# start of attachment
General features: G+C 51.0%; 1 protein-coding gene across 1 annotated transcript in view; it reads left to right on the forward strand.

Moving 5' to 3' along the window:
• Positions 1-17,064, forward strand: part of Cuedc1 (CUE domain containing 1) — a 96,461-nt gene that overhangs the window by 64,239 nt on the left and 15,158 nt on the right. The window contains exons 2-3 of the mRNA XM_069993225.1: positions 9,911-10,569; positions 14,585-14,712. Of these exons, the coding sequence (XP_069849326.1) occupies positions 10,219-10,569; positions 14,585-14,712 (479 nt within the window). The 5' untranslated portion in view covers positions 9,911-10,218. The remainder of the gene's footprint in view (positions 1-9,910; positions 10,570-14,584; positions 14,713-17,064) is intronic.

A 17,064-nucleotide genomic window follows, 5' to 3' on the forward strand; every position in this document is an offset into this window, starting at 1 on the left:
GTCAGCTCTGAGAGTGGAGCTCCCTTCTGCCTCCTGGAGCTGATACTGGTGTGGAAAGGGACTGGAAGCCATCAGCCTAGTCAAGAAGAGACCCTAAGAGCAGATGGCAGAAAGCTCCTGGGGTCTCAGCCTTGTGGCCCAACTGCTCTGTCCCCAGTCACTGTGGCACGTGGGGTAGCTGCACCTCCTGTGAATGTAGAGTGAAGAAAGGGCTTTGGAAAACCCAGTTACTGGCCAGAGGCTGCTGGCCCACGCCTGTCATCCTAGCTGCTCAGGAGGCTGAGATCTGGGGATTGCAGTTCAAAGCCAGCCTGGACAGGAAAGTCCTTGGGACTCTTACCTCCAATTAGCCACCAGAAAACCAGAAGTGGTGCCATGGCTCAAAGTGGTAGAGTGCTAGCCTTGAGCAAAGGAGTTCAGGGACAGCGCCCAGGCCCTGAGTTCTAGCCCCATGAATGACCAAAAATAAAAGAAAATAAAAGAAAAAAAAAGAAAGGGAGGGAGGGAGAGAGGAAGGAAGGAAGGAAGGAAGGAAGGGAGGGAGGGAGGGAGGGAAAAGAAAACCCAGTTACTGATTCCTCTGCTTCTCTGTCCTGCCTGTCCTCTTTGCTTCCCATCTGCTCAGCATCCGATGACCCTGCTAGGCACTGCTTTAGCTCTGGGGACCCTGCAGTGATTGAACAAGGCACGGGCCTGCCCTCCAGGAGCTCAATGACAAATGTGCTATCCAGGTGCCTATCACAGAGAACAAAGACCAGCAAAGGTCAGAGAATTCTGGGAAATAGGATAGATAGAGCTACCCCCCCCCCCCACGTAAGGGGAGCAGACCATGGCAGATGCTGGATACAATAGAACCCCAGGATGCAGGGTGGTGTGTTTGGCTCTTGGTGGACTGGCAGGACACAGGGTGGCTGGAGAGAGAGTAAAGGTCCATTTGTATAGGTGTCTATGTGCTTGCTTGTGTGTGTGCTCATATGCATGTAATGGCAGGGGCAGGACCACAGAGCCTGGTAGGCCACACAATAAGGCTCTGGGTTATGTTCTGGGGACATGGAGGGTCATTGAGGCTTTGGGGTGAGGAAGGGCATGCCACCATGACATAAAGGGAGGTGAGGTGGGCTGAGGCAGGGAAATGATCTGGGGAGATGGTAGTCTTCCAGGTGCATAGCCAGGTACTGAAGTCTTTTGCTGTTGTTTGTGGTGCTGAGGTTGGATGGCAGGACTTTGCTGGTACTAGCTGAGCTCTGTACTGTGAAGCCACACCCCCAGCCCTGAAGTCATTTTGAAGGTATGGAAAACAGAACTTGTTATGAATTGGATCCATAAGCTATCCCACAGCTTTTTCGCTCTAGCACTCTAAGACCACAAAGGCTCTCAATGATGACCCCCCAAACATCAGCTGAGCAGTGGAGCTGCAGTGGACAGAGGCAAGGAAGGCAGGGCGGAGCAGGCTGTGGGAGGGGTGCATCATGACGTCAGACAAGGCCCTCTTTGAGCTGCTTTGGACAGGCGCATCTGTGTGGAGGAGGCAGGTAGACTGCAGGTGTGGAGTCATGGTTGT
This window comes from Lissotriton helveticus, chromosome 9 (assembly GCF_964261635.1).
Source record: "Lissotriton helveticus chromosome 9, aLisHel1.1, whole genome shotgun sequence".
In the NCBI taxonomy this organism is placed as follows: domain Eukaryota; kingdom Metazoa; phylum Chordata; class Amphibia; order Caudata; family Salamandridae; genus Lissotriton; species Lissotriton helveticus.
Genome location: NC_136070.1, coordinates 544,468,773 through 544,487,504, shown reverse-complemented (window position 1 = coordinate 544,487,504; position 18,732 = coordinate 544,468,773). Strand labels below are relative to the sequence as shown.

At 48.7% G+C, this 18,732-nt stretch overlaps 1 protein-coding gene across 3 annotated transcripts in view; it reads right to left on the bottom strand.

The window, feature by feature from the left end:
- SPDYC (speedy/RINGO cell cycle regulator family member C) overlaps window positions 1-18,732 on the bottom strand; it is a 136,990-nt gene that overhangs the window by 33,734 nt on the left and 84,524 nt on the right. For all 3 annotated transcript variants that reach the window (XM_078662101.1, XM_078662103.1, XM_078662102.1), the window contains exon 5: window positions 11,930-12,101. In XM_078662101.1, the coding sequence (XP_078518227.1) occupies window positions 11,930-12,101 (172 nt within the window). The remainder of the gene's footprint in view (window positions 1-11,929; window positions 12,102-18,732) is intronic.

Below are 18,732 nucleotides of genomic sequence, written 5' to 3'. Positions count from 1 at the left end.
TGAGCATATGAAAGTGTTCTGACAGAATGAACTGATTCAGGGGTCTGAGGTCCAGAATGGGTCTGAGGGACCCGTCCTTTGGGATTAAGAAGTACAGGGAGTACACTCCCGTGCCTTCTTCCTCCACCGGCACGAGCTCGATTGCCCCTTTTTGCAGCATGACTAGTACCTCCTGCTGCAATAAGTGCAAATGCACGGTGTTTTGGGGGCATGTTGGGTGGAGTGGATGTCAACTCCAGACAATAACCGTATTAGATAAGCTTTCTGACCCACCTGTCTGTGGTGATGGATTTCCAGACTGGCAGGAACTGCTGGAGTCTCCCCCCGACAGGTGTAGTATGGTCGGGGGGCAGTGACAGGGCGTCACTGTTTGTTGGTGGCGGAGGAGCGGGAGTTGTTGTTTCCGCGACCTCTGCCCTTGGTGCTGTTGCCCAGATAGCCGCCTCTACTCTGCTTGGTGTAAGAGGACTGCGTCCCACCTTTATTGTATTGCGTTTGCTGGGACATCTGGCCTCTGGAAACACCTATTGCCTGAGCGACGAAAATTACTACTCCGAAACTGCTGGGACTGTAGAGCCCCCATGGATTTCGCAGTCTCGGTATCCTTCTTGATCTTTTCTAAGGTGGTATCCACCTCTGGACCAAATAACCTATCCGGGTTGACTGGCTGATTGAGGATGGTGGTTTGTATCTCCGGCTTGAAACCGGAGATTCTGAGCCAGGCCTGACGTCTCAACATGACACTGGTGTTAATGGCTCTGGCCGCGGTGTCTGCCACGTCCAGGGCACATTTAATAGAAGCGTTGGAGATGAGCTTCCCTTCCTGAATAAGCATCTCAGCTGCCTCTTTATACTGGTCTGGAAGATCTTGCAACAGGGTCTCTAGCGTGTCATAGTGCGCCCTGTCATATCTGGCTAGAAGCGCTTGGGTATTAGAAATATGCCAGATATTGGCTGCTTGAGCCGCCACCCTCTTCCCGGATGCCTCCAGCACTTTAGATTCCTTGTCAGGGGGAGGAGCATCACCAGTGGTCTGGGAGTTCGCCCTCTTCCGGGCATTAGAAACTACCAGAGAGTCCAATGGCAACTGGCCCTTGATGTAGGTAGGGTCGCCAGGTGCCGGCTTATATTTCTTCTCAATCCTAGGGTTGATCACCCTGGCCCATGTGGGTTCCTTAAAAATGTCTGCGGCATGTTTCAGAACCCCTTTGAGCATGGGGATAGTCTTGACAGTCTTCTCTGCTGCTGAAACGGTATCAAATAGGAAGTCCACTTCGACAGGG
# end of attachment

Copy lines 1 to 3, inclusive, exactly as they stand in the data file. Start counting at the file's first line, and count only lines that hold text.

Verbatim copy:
General features: G+C 51.0%; 1 protein-coding gene across 1 annotated transcript in view; it reads left to right on the forward strand.

Moving 5' to 3' along the window:
• Positions 1-17,064, forward strand: part of Cuedc1 (CUE domain containing 1) — a 96,461-nt gene that overhangs the window by 64,239 nt on the left and 15,158 nt on the right. The window contains exons 2-3 of the mRNA XM_069993225.1: positions 9,911-10,569; positions 14,585-14,712. Of these exons, the coding sequence (XP_069849326.1) occupies positions 10,219-10,569; positions 14,585-14,712 (479 nt within the window). The 5' untranslated portion in view covers positions 9,911-10,218. The remainder of the gene's footprint in view (positions 1-9,910; positions 10,570-14,584; positions 14,713-17,064) is intronic.